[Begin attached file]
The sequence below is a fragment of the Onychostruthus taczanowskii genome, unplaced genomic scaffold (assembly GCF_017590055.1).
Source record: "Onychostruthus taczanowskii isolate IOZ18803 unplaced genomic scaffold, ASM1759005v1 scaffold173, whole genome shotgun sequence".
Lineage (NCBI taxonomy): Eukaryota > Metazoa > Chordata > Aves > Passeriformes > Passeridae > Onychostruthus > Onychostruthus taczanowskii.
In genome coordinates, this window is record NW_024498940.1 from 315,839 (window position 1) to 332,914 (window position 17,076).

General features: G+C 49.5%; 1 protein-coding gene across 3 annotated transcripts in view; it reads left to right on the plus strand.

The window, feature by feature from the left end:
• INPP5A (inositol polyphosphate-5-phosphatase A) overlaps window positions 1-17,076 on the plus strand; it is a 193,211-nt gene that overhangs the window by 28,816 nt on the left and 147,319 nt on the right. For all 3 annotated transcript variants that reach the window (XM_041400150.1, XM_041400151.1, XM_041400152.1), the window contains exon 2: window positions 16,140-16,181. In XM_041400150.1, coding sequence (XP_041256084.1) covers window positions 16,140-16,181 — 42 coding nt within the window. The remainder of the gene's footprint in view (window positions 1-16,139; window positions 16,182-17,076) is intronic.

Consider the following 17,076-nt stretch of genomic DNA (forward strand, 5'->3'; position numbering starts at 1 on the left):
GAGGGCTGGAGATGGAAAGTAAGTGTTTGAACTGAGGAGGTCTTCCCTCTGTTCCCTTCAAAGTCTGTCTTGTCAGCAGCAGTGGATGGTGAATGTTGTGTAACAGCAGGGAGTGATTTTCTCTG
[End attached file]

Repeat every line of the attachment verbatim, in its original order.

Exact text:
The sequence below is a fragment of the Onychostruthus taczanowskii genome, unplaced genomic scaffold (assembly GCF_017590055.1).
Source record: "Onychostruthus taczanowskii isolate IOZ18803 unplaced genomic scaffold, ASM1759005v1 scaffold173, whole genome shotgun sequence".
Lineage (NCBI taxonomy): Eukaryota > Metazoa > Chordata > Aves > Passeriformes > Passeridae > Onychostruthus > Onychostruthus taczanowskii.
In genome coordinates, this window is record NW_024498940.1 from 315,839 (window position 1) to 332,914 (window position 17,076).

General features: G+C 49.5%; 1 protein-coding gene across 3 annotated transcripts in view; it reads left to right on the plus strand.

The window, feature by feature from the left end:
• INPP5A (inositol polyphosphate-5-phosphatase A) overlaps window positions 1-17,076 on the plus strand; it is a 193,211-nt gene that overhangs the window by 28,816 nt on the left and 147,319 nt on the right. For all 3 annotated transcript variants that reach the window (XM_041400150.1, XM_041400151.1, XM_041400152.1), the window contains exon 2: window positions 16,140-16,181. In XM_041400150.1, coding sequence (XP_041256084.1) covers window positions 16,140-16,181 — 42 coding nt within the window. The remainder of the gene's footprint in view (window positions 1-16,139; window positions 16,182-17,076) is intronic.

Consider the following 17,076-nt stretch of genomic DNA (forward strand, 5'->3'; position numbering starts at 1 on the left):
GAGGGCTGGAGATGGAAAGTAAGTGTTTGAACTGAGGAGGTCTTCCCTCTGTTCCCTTCAAAGTCTGTCTTGTCAGCAGCAGTGGATGGTGAATGTTGTGTAACAGCAGGGAGTGATTTTCTCTG